Witty Wordsmith

164947blacksmith

One of my favorite things to discover in homeschooling is a way to shortcut a lengthy curriculum, and still achieve the same (or more) learning.  And I am excited to announce that I have made an awesome discovery.

A lot of classical homeschoolers do spelling lessons, and then when they have finished their spelling programs they jump into Vocabulary from Classical Roots(VfCR).  This program spans 4th grade to 11th, and I don’t know about anyone else, but I could really use some more free time in my schedule.  I was excited to lose spelling and pick up some time for other subjects that interest my kid.  (Computer Animation in Blender, for example.)  I did not want to fill that same subject period with another program that spans 4th-11th grade.

Enter the Lukeion Project to save the day!  They have awesome course offerings, and among them is Witty Wordsmith, a fabulous, one-semester!!!! course that covers way more word roots than the entire scope and sequence of VfCR.  To give you an idea of how many more words, the first week’s lesson had 58 prefixes, and the second lesson word list had 8 prefixes and 38 base stems.  If you contrast that with VfCR, you would have to go 2 years and 4 lessons in to get that many word roots.  Plus there are several suffixes in the VfCR program and Witty Wordsmith doesn’t cover them as much because they are more intuitive and mostly indicate how the word is used in a sentence (-ly would indicate an adverb and -able is an adjective ending).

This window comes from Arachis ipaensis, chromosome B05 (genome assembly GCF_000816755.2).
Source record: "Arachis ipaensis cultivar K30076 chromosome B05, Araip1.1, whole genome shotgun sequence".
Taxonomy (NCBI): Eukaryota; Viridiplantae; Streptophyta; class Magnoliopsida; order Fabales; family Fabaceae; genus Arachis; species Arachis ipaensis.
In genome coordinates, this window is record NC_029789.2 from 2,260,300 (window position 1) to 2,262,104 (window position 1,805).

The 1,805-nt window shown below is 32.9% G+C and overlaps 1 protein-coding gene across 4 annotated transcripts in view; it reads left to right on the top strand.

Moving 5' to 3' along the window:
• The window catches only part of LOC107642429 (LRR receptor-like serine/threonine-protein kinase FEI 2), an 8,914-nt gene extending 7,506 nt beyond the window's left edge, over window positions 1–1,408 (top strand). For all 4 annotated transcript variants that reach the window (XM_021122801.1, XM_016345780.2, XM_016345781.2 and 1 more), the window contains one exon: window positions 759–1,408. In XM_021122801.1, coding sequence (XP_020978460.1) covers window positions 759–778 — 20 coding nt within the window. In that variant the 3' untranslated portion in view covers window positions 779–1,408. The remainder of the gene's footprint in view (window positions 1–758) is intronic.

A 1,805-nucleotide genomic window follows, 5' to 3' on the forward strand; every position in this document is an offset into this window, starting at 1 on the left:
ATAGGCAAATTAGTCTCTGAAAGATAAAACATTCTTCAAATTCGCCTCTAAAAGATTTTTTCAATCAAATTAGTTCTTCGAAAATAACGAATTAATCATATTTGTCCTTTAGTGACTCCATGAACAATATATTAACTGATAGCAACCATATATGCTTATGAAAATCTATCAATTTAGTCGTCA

I have already seen results in Anna’s vocabulary after only 2 weeks.  She is thinking about words differently and is understanding them better.  She ran across megalithic in history this week, and was able to pick apart the meaning.  I am one happy mom right now.

The course is structured so that you attend a live, online session once a week and then you do a weekly homework assignment that is due two days before the next class session.  You also have a quiz every two weeks, and they are cumulative which really helps with retention.  The quiz has a window of time that you can do it that spans from Saturday to Wednesday.  My 10-year-old has been performing well in the class, and so far she has spent 2 hours in class, 3 hours studying flashcards, and around 4 hours doing homework.  So your weekly guesstimate on time commitment per week would be 4-5 hours, although Anna is very meticulous, so it may be less for your child.  Since the class is on Thursday and the homework is due Tuesday, those hours have mostly been in between those days for us.

I will come back and update this article at the end of her 13 word list adventure.

(I wasn’t offered anything for my opinion, and I paid full price for the class.)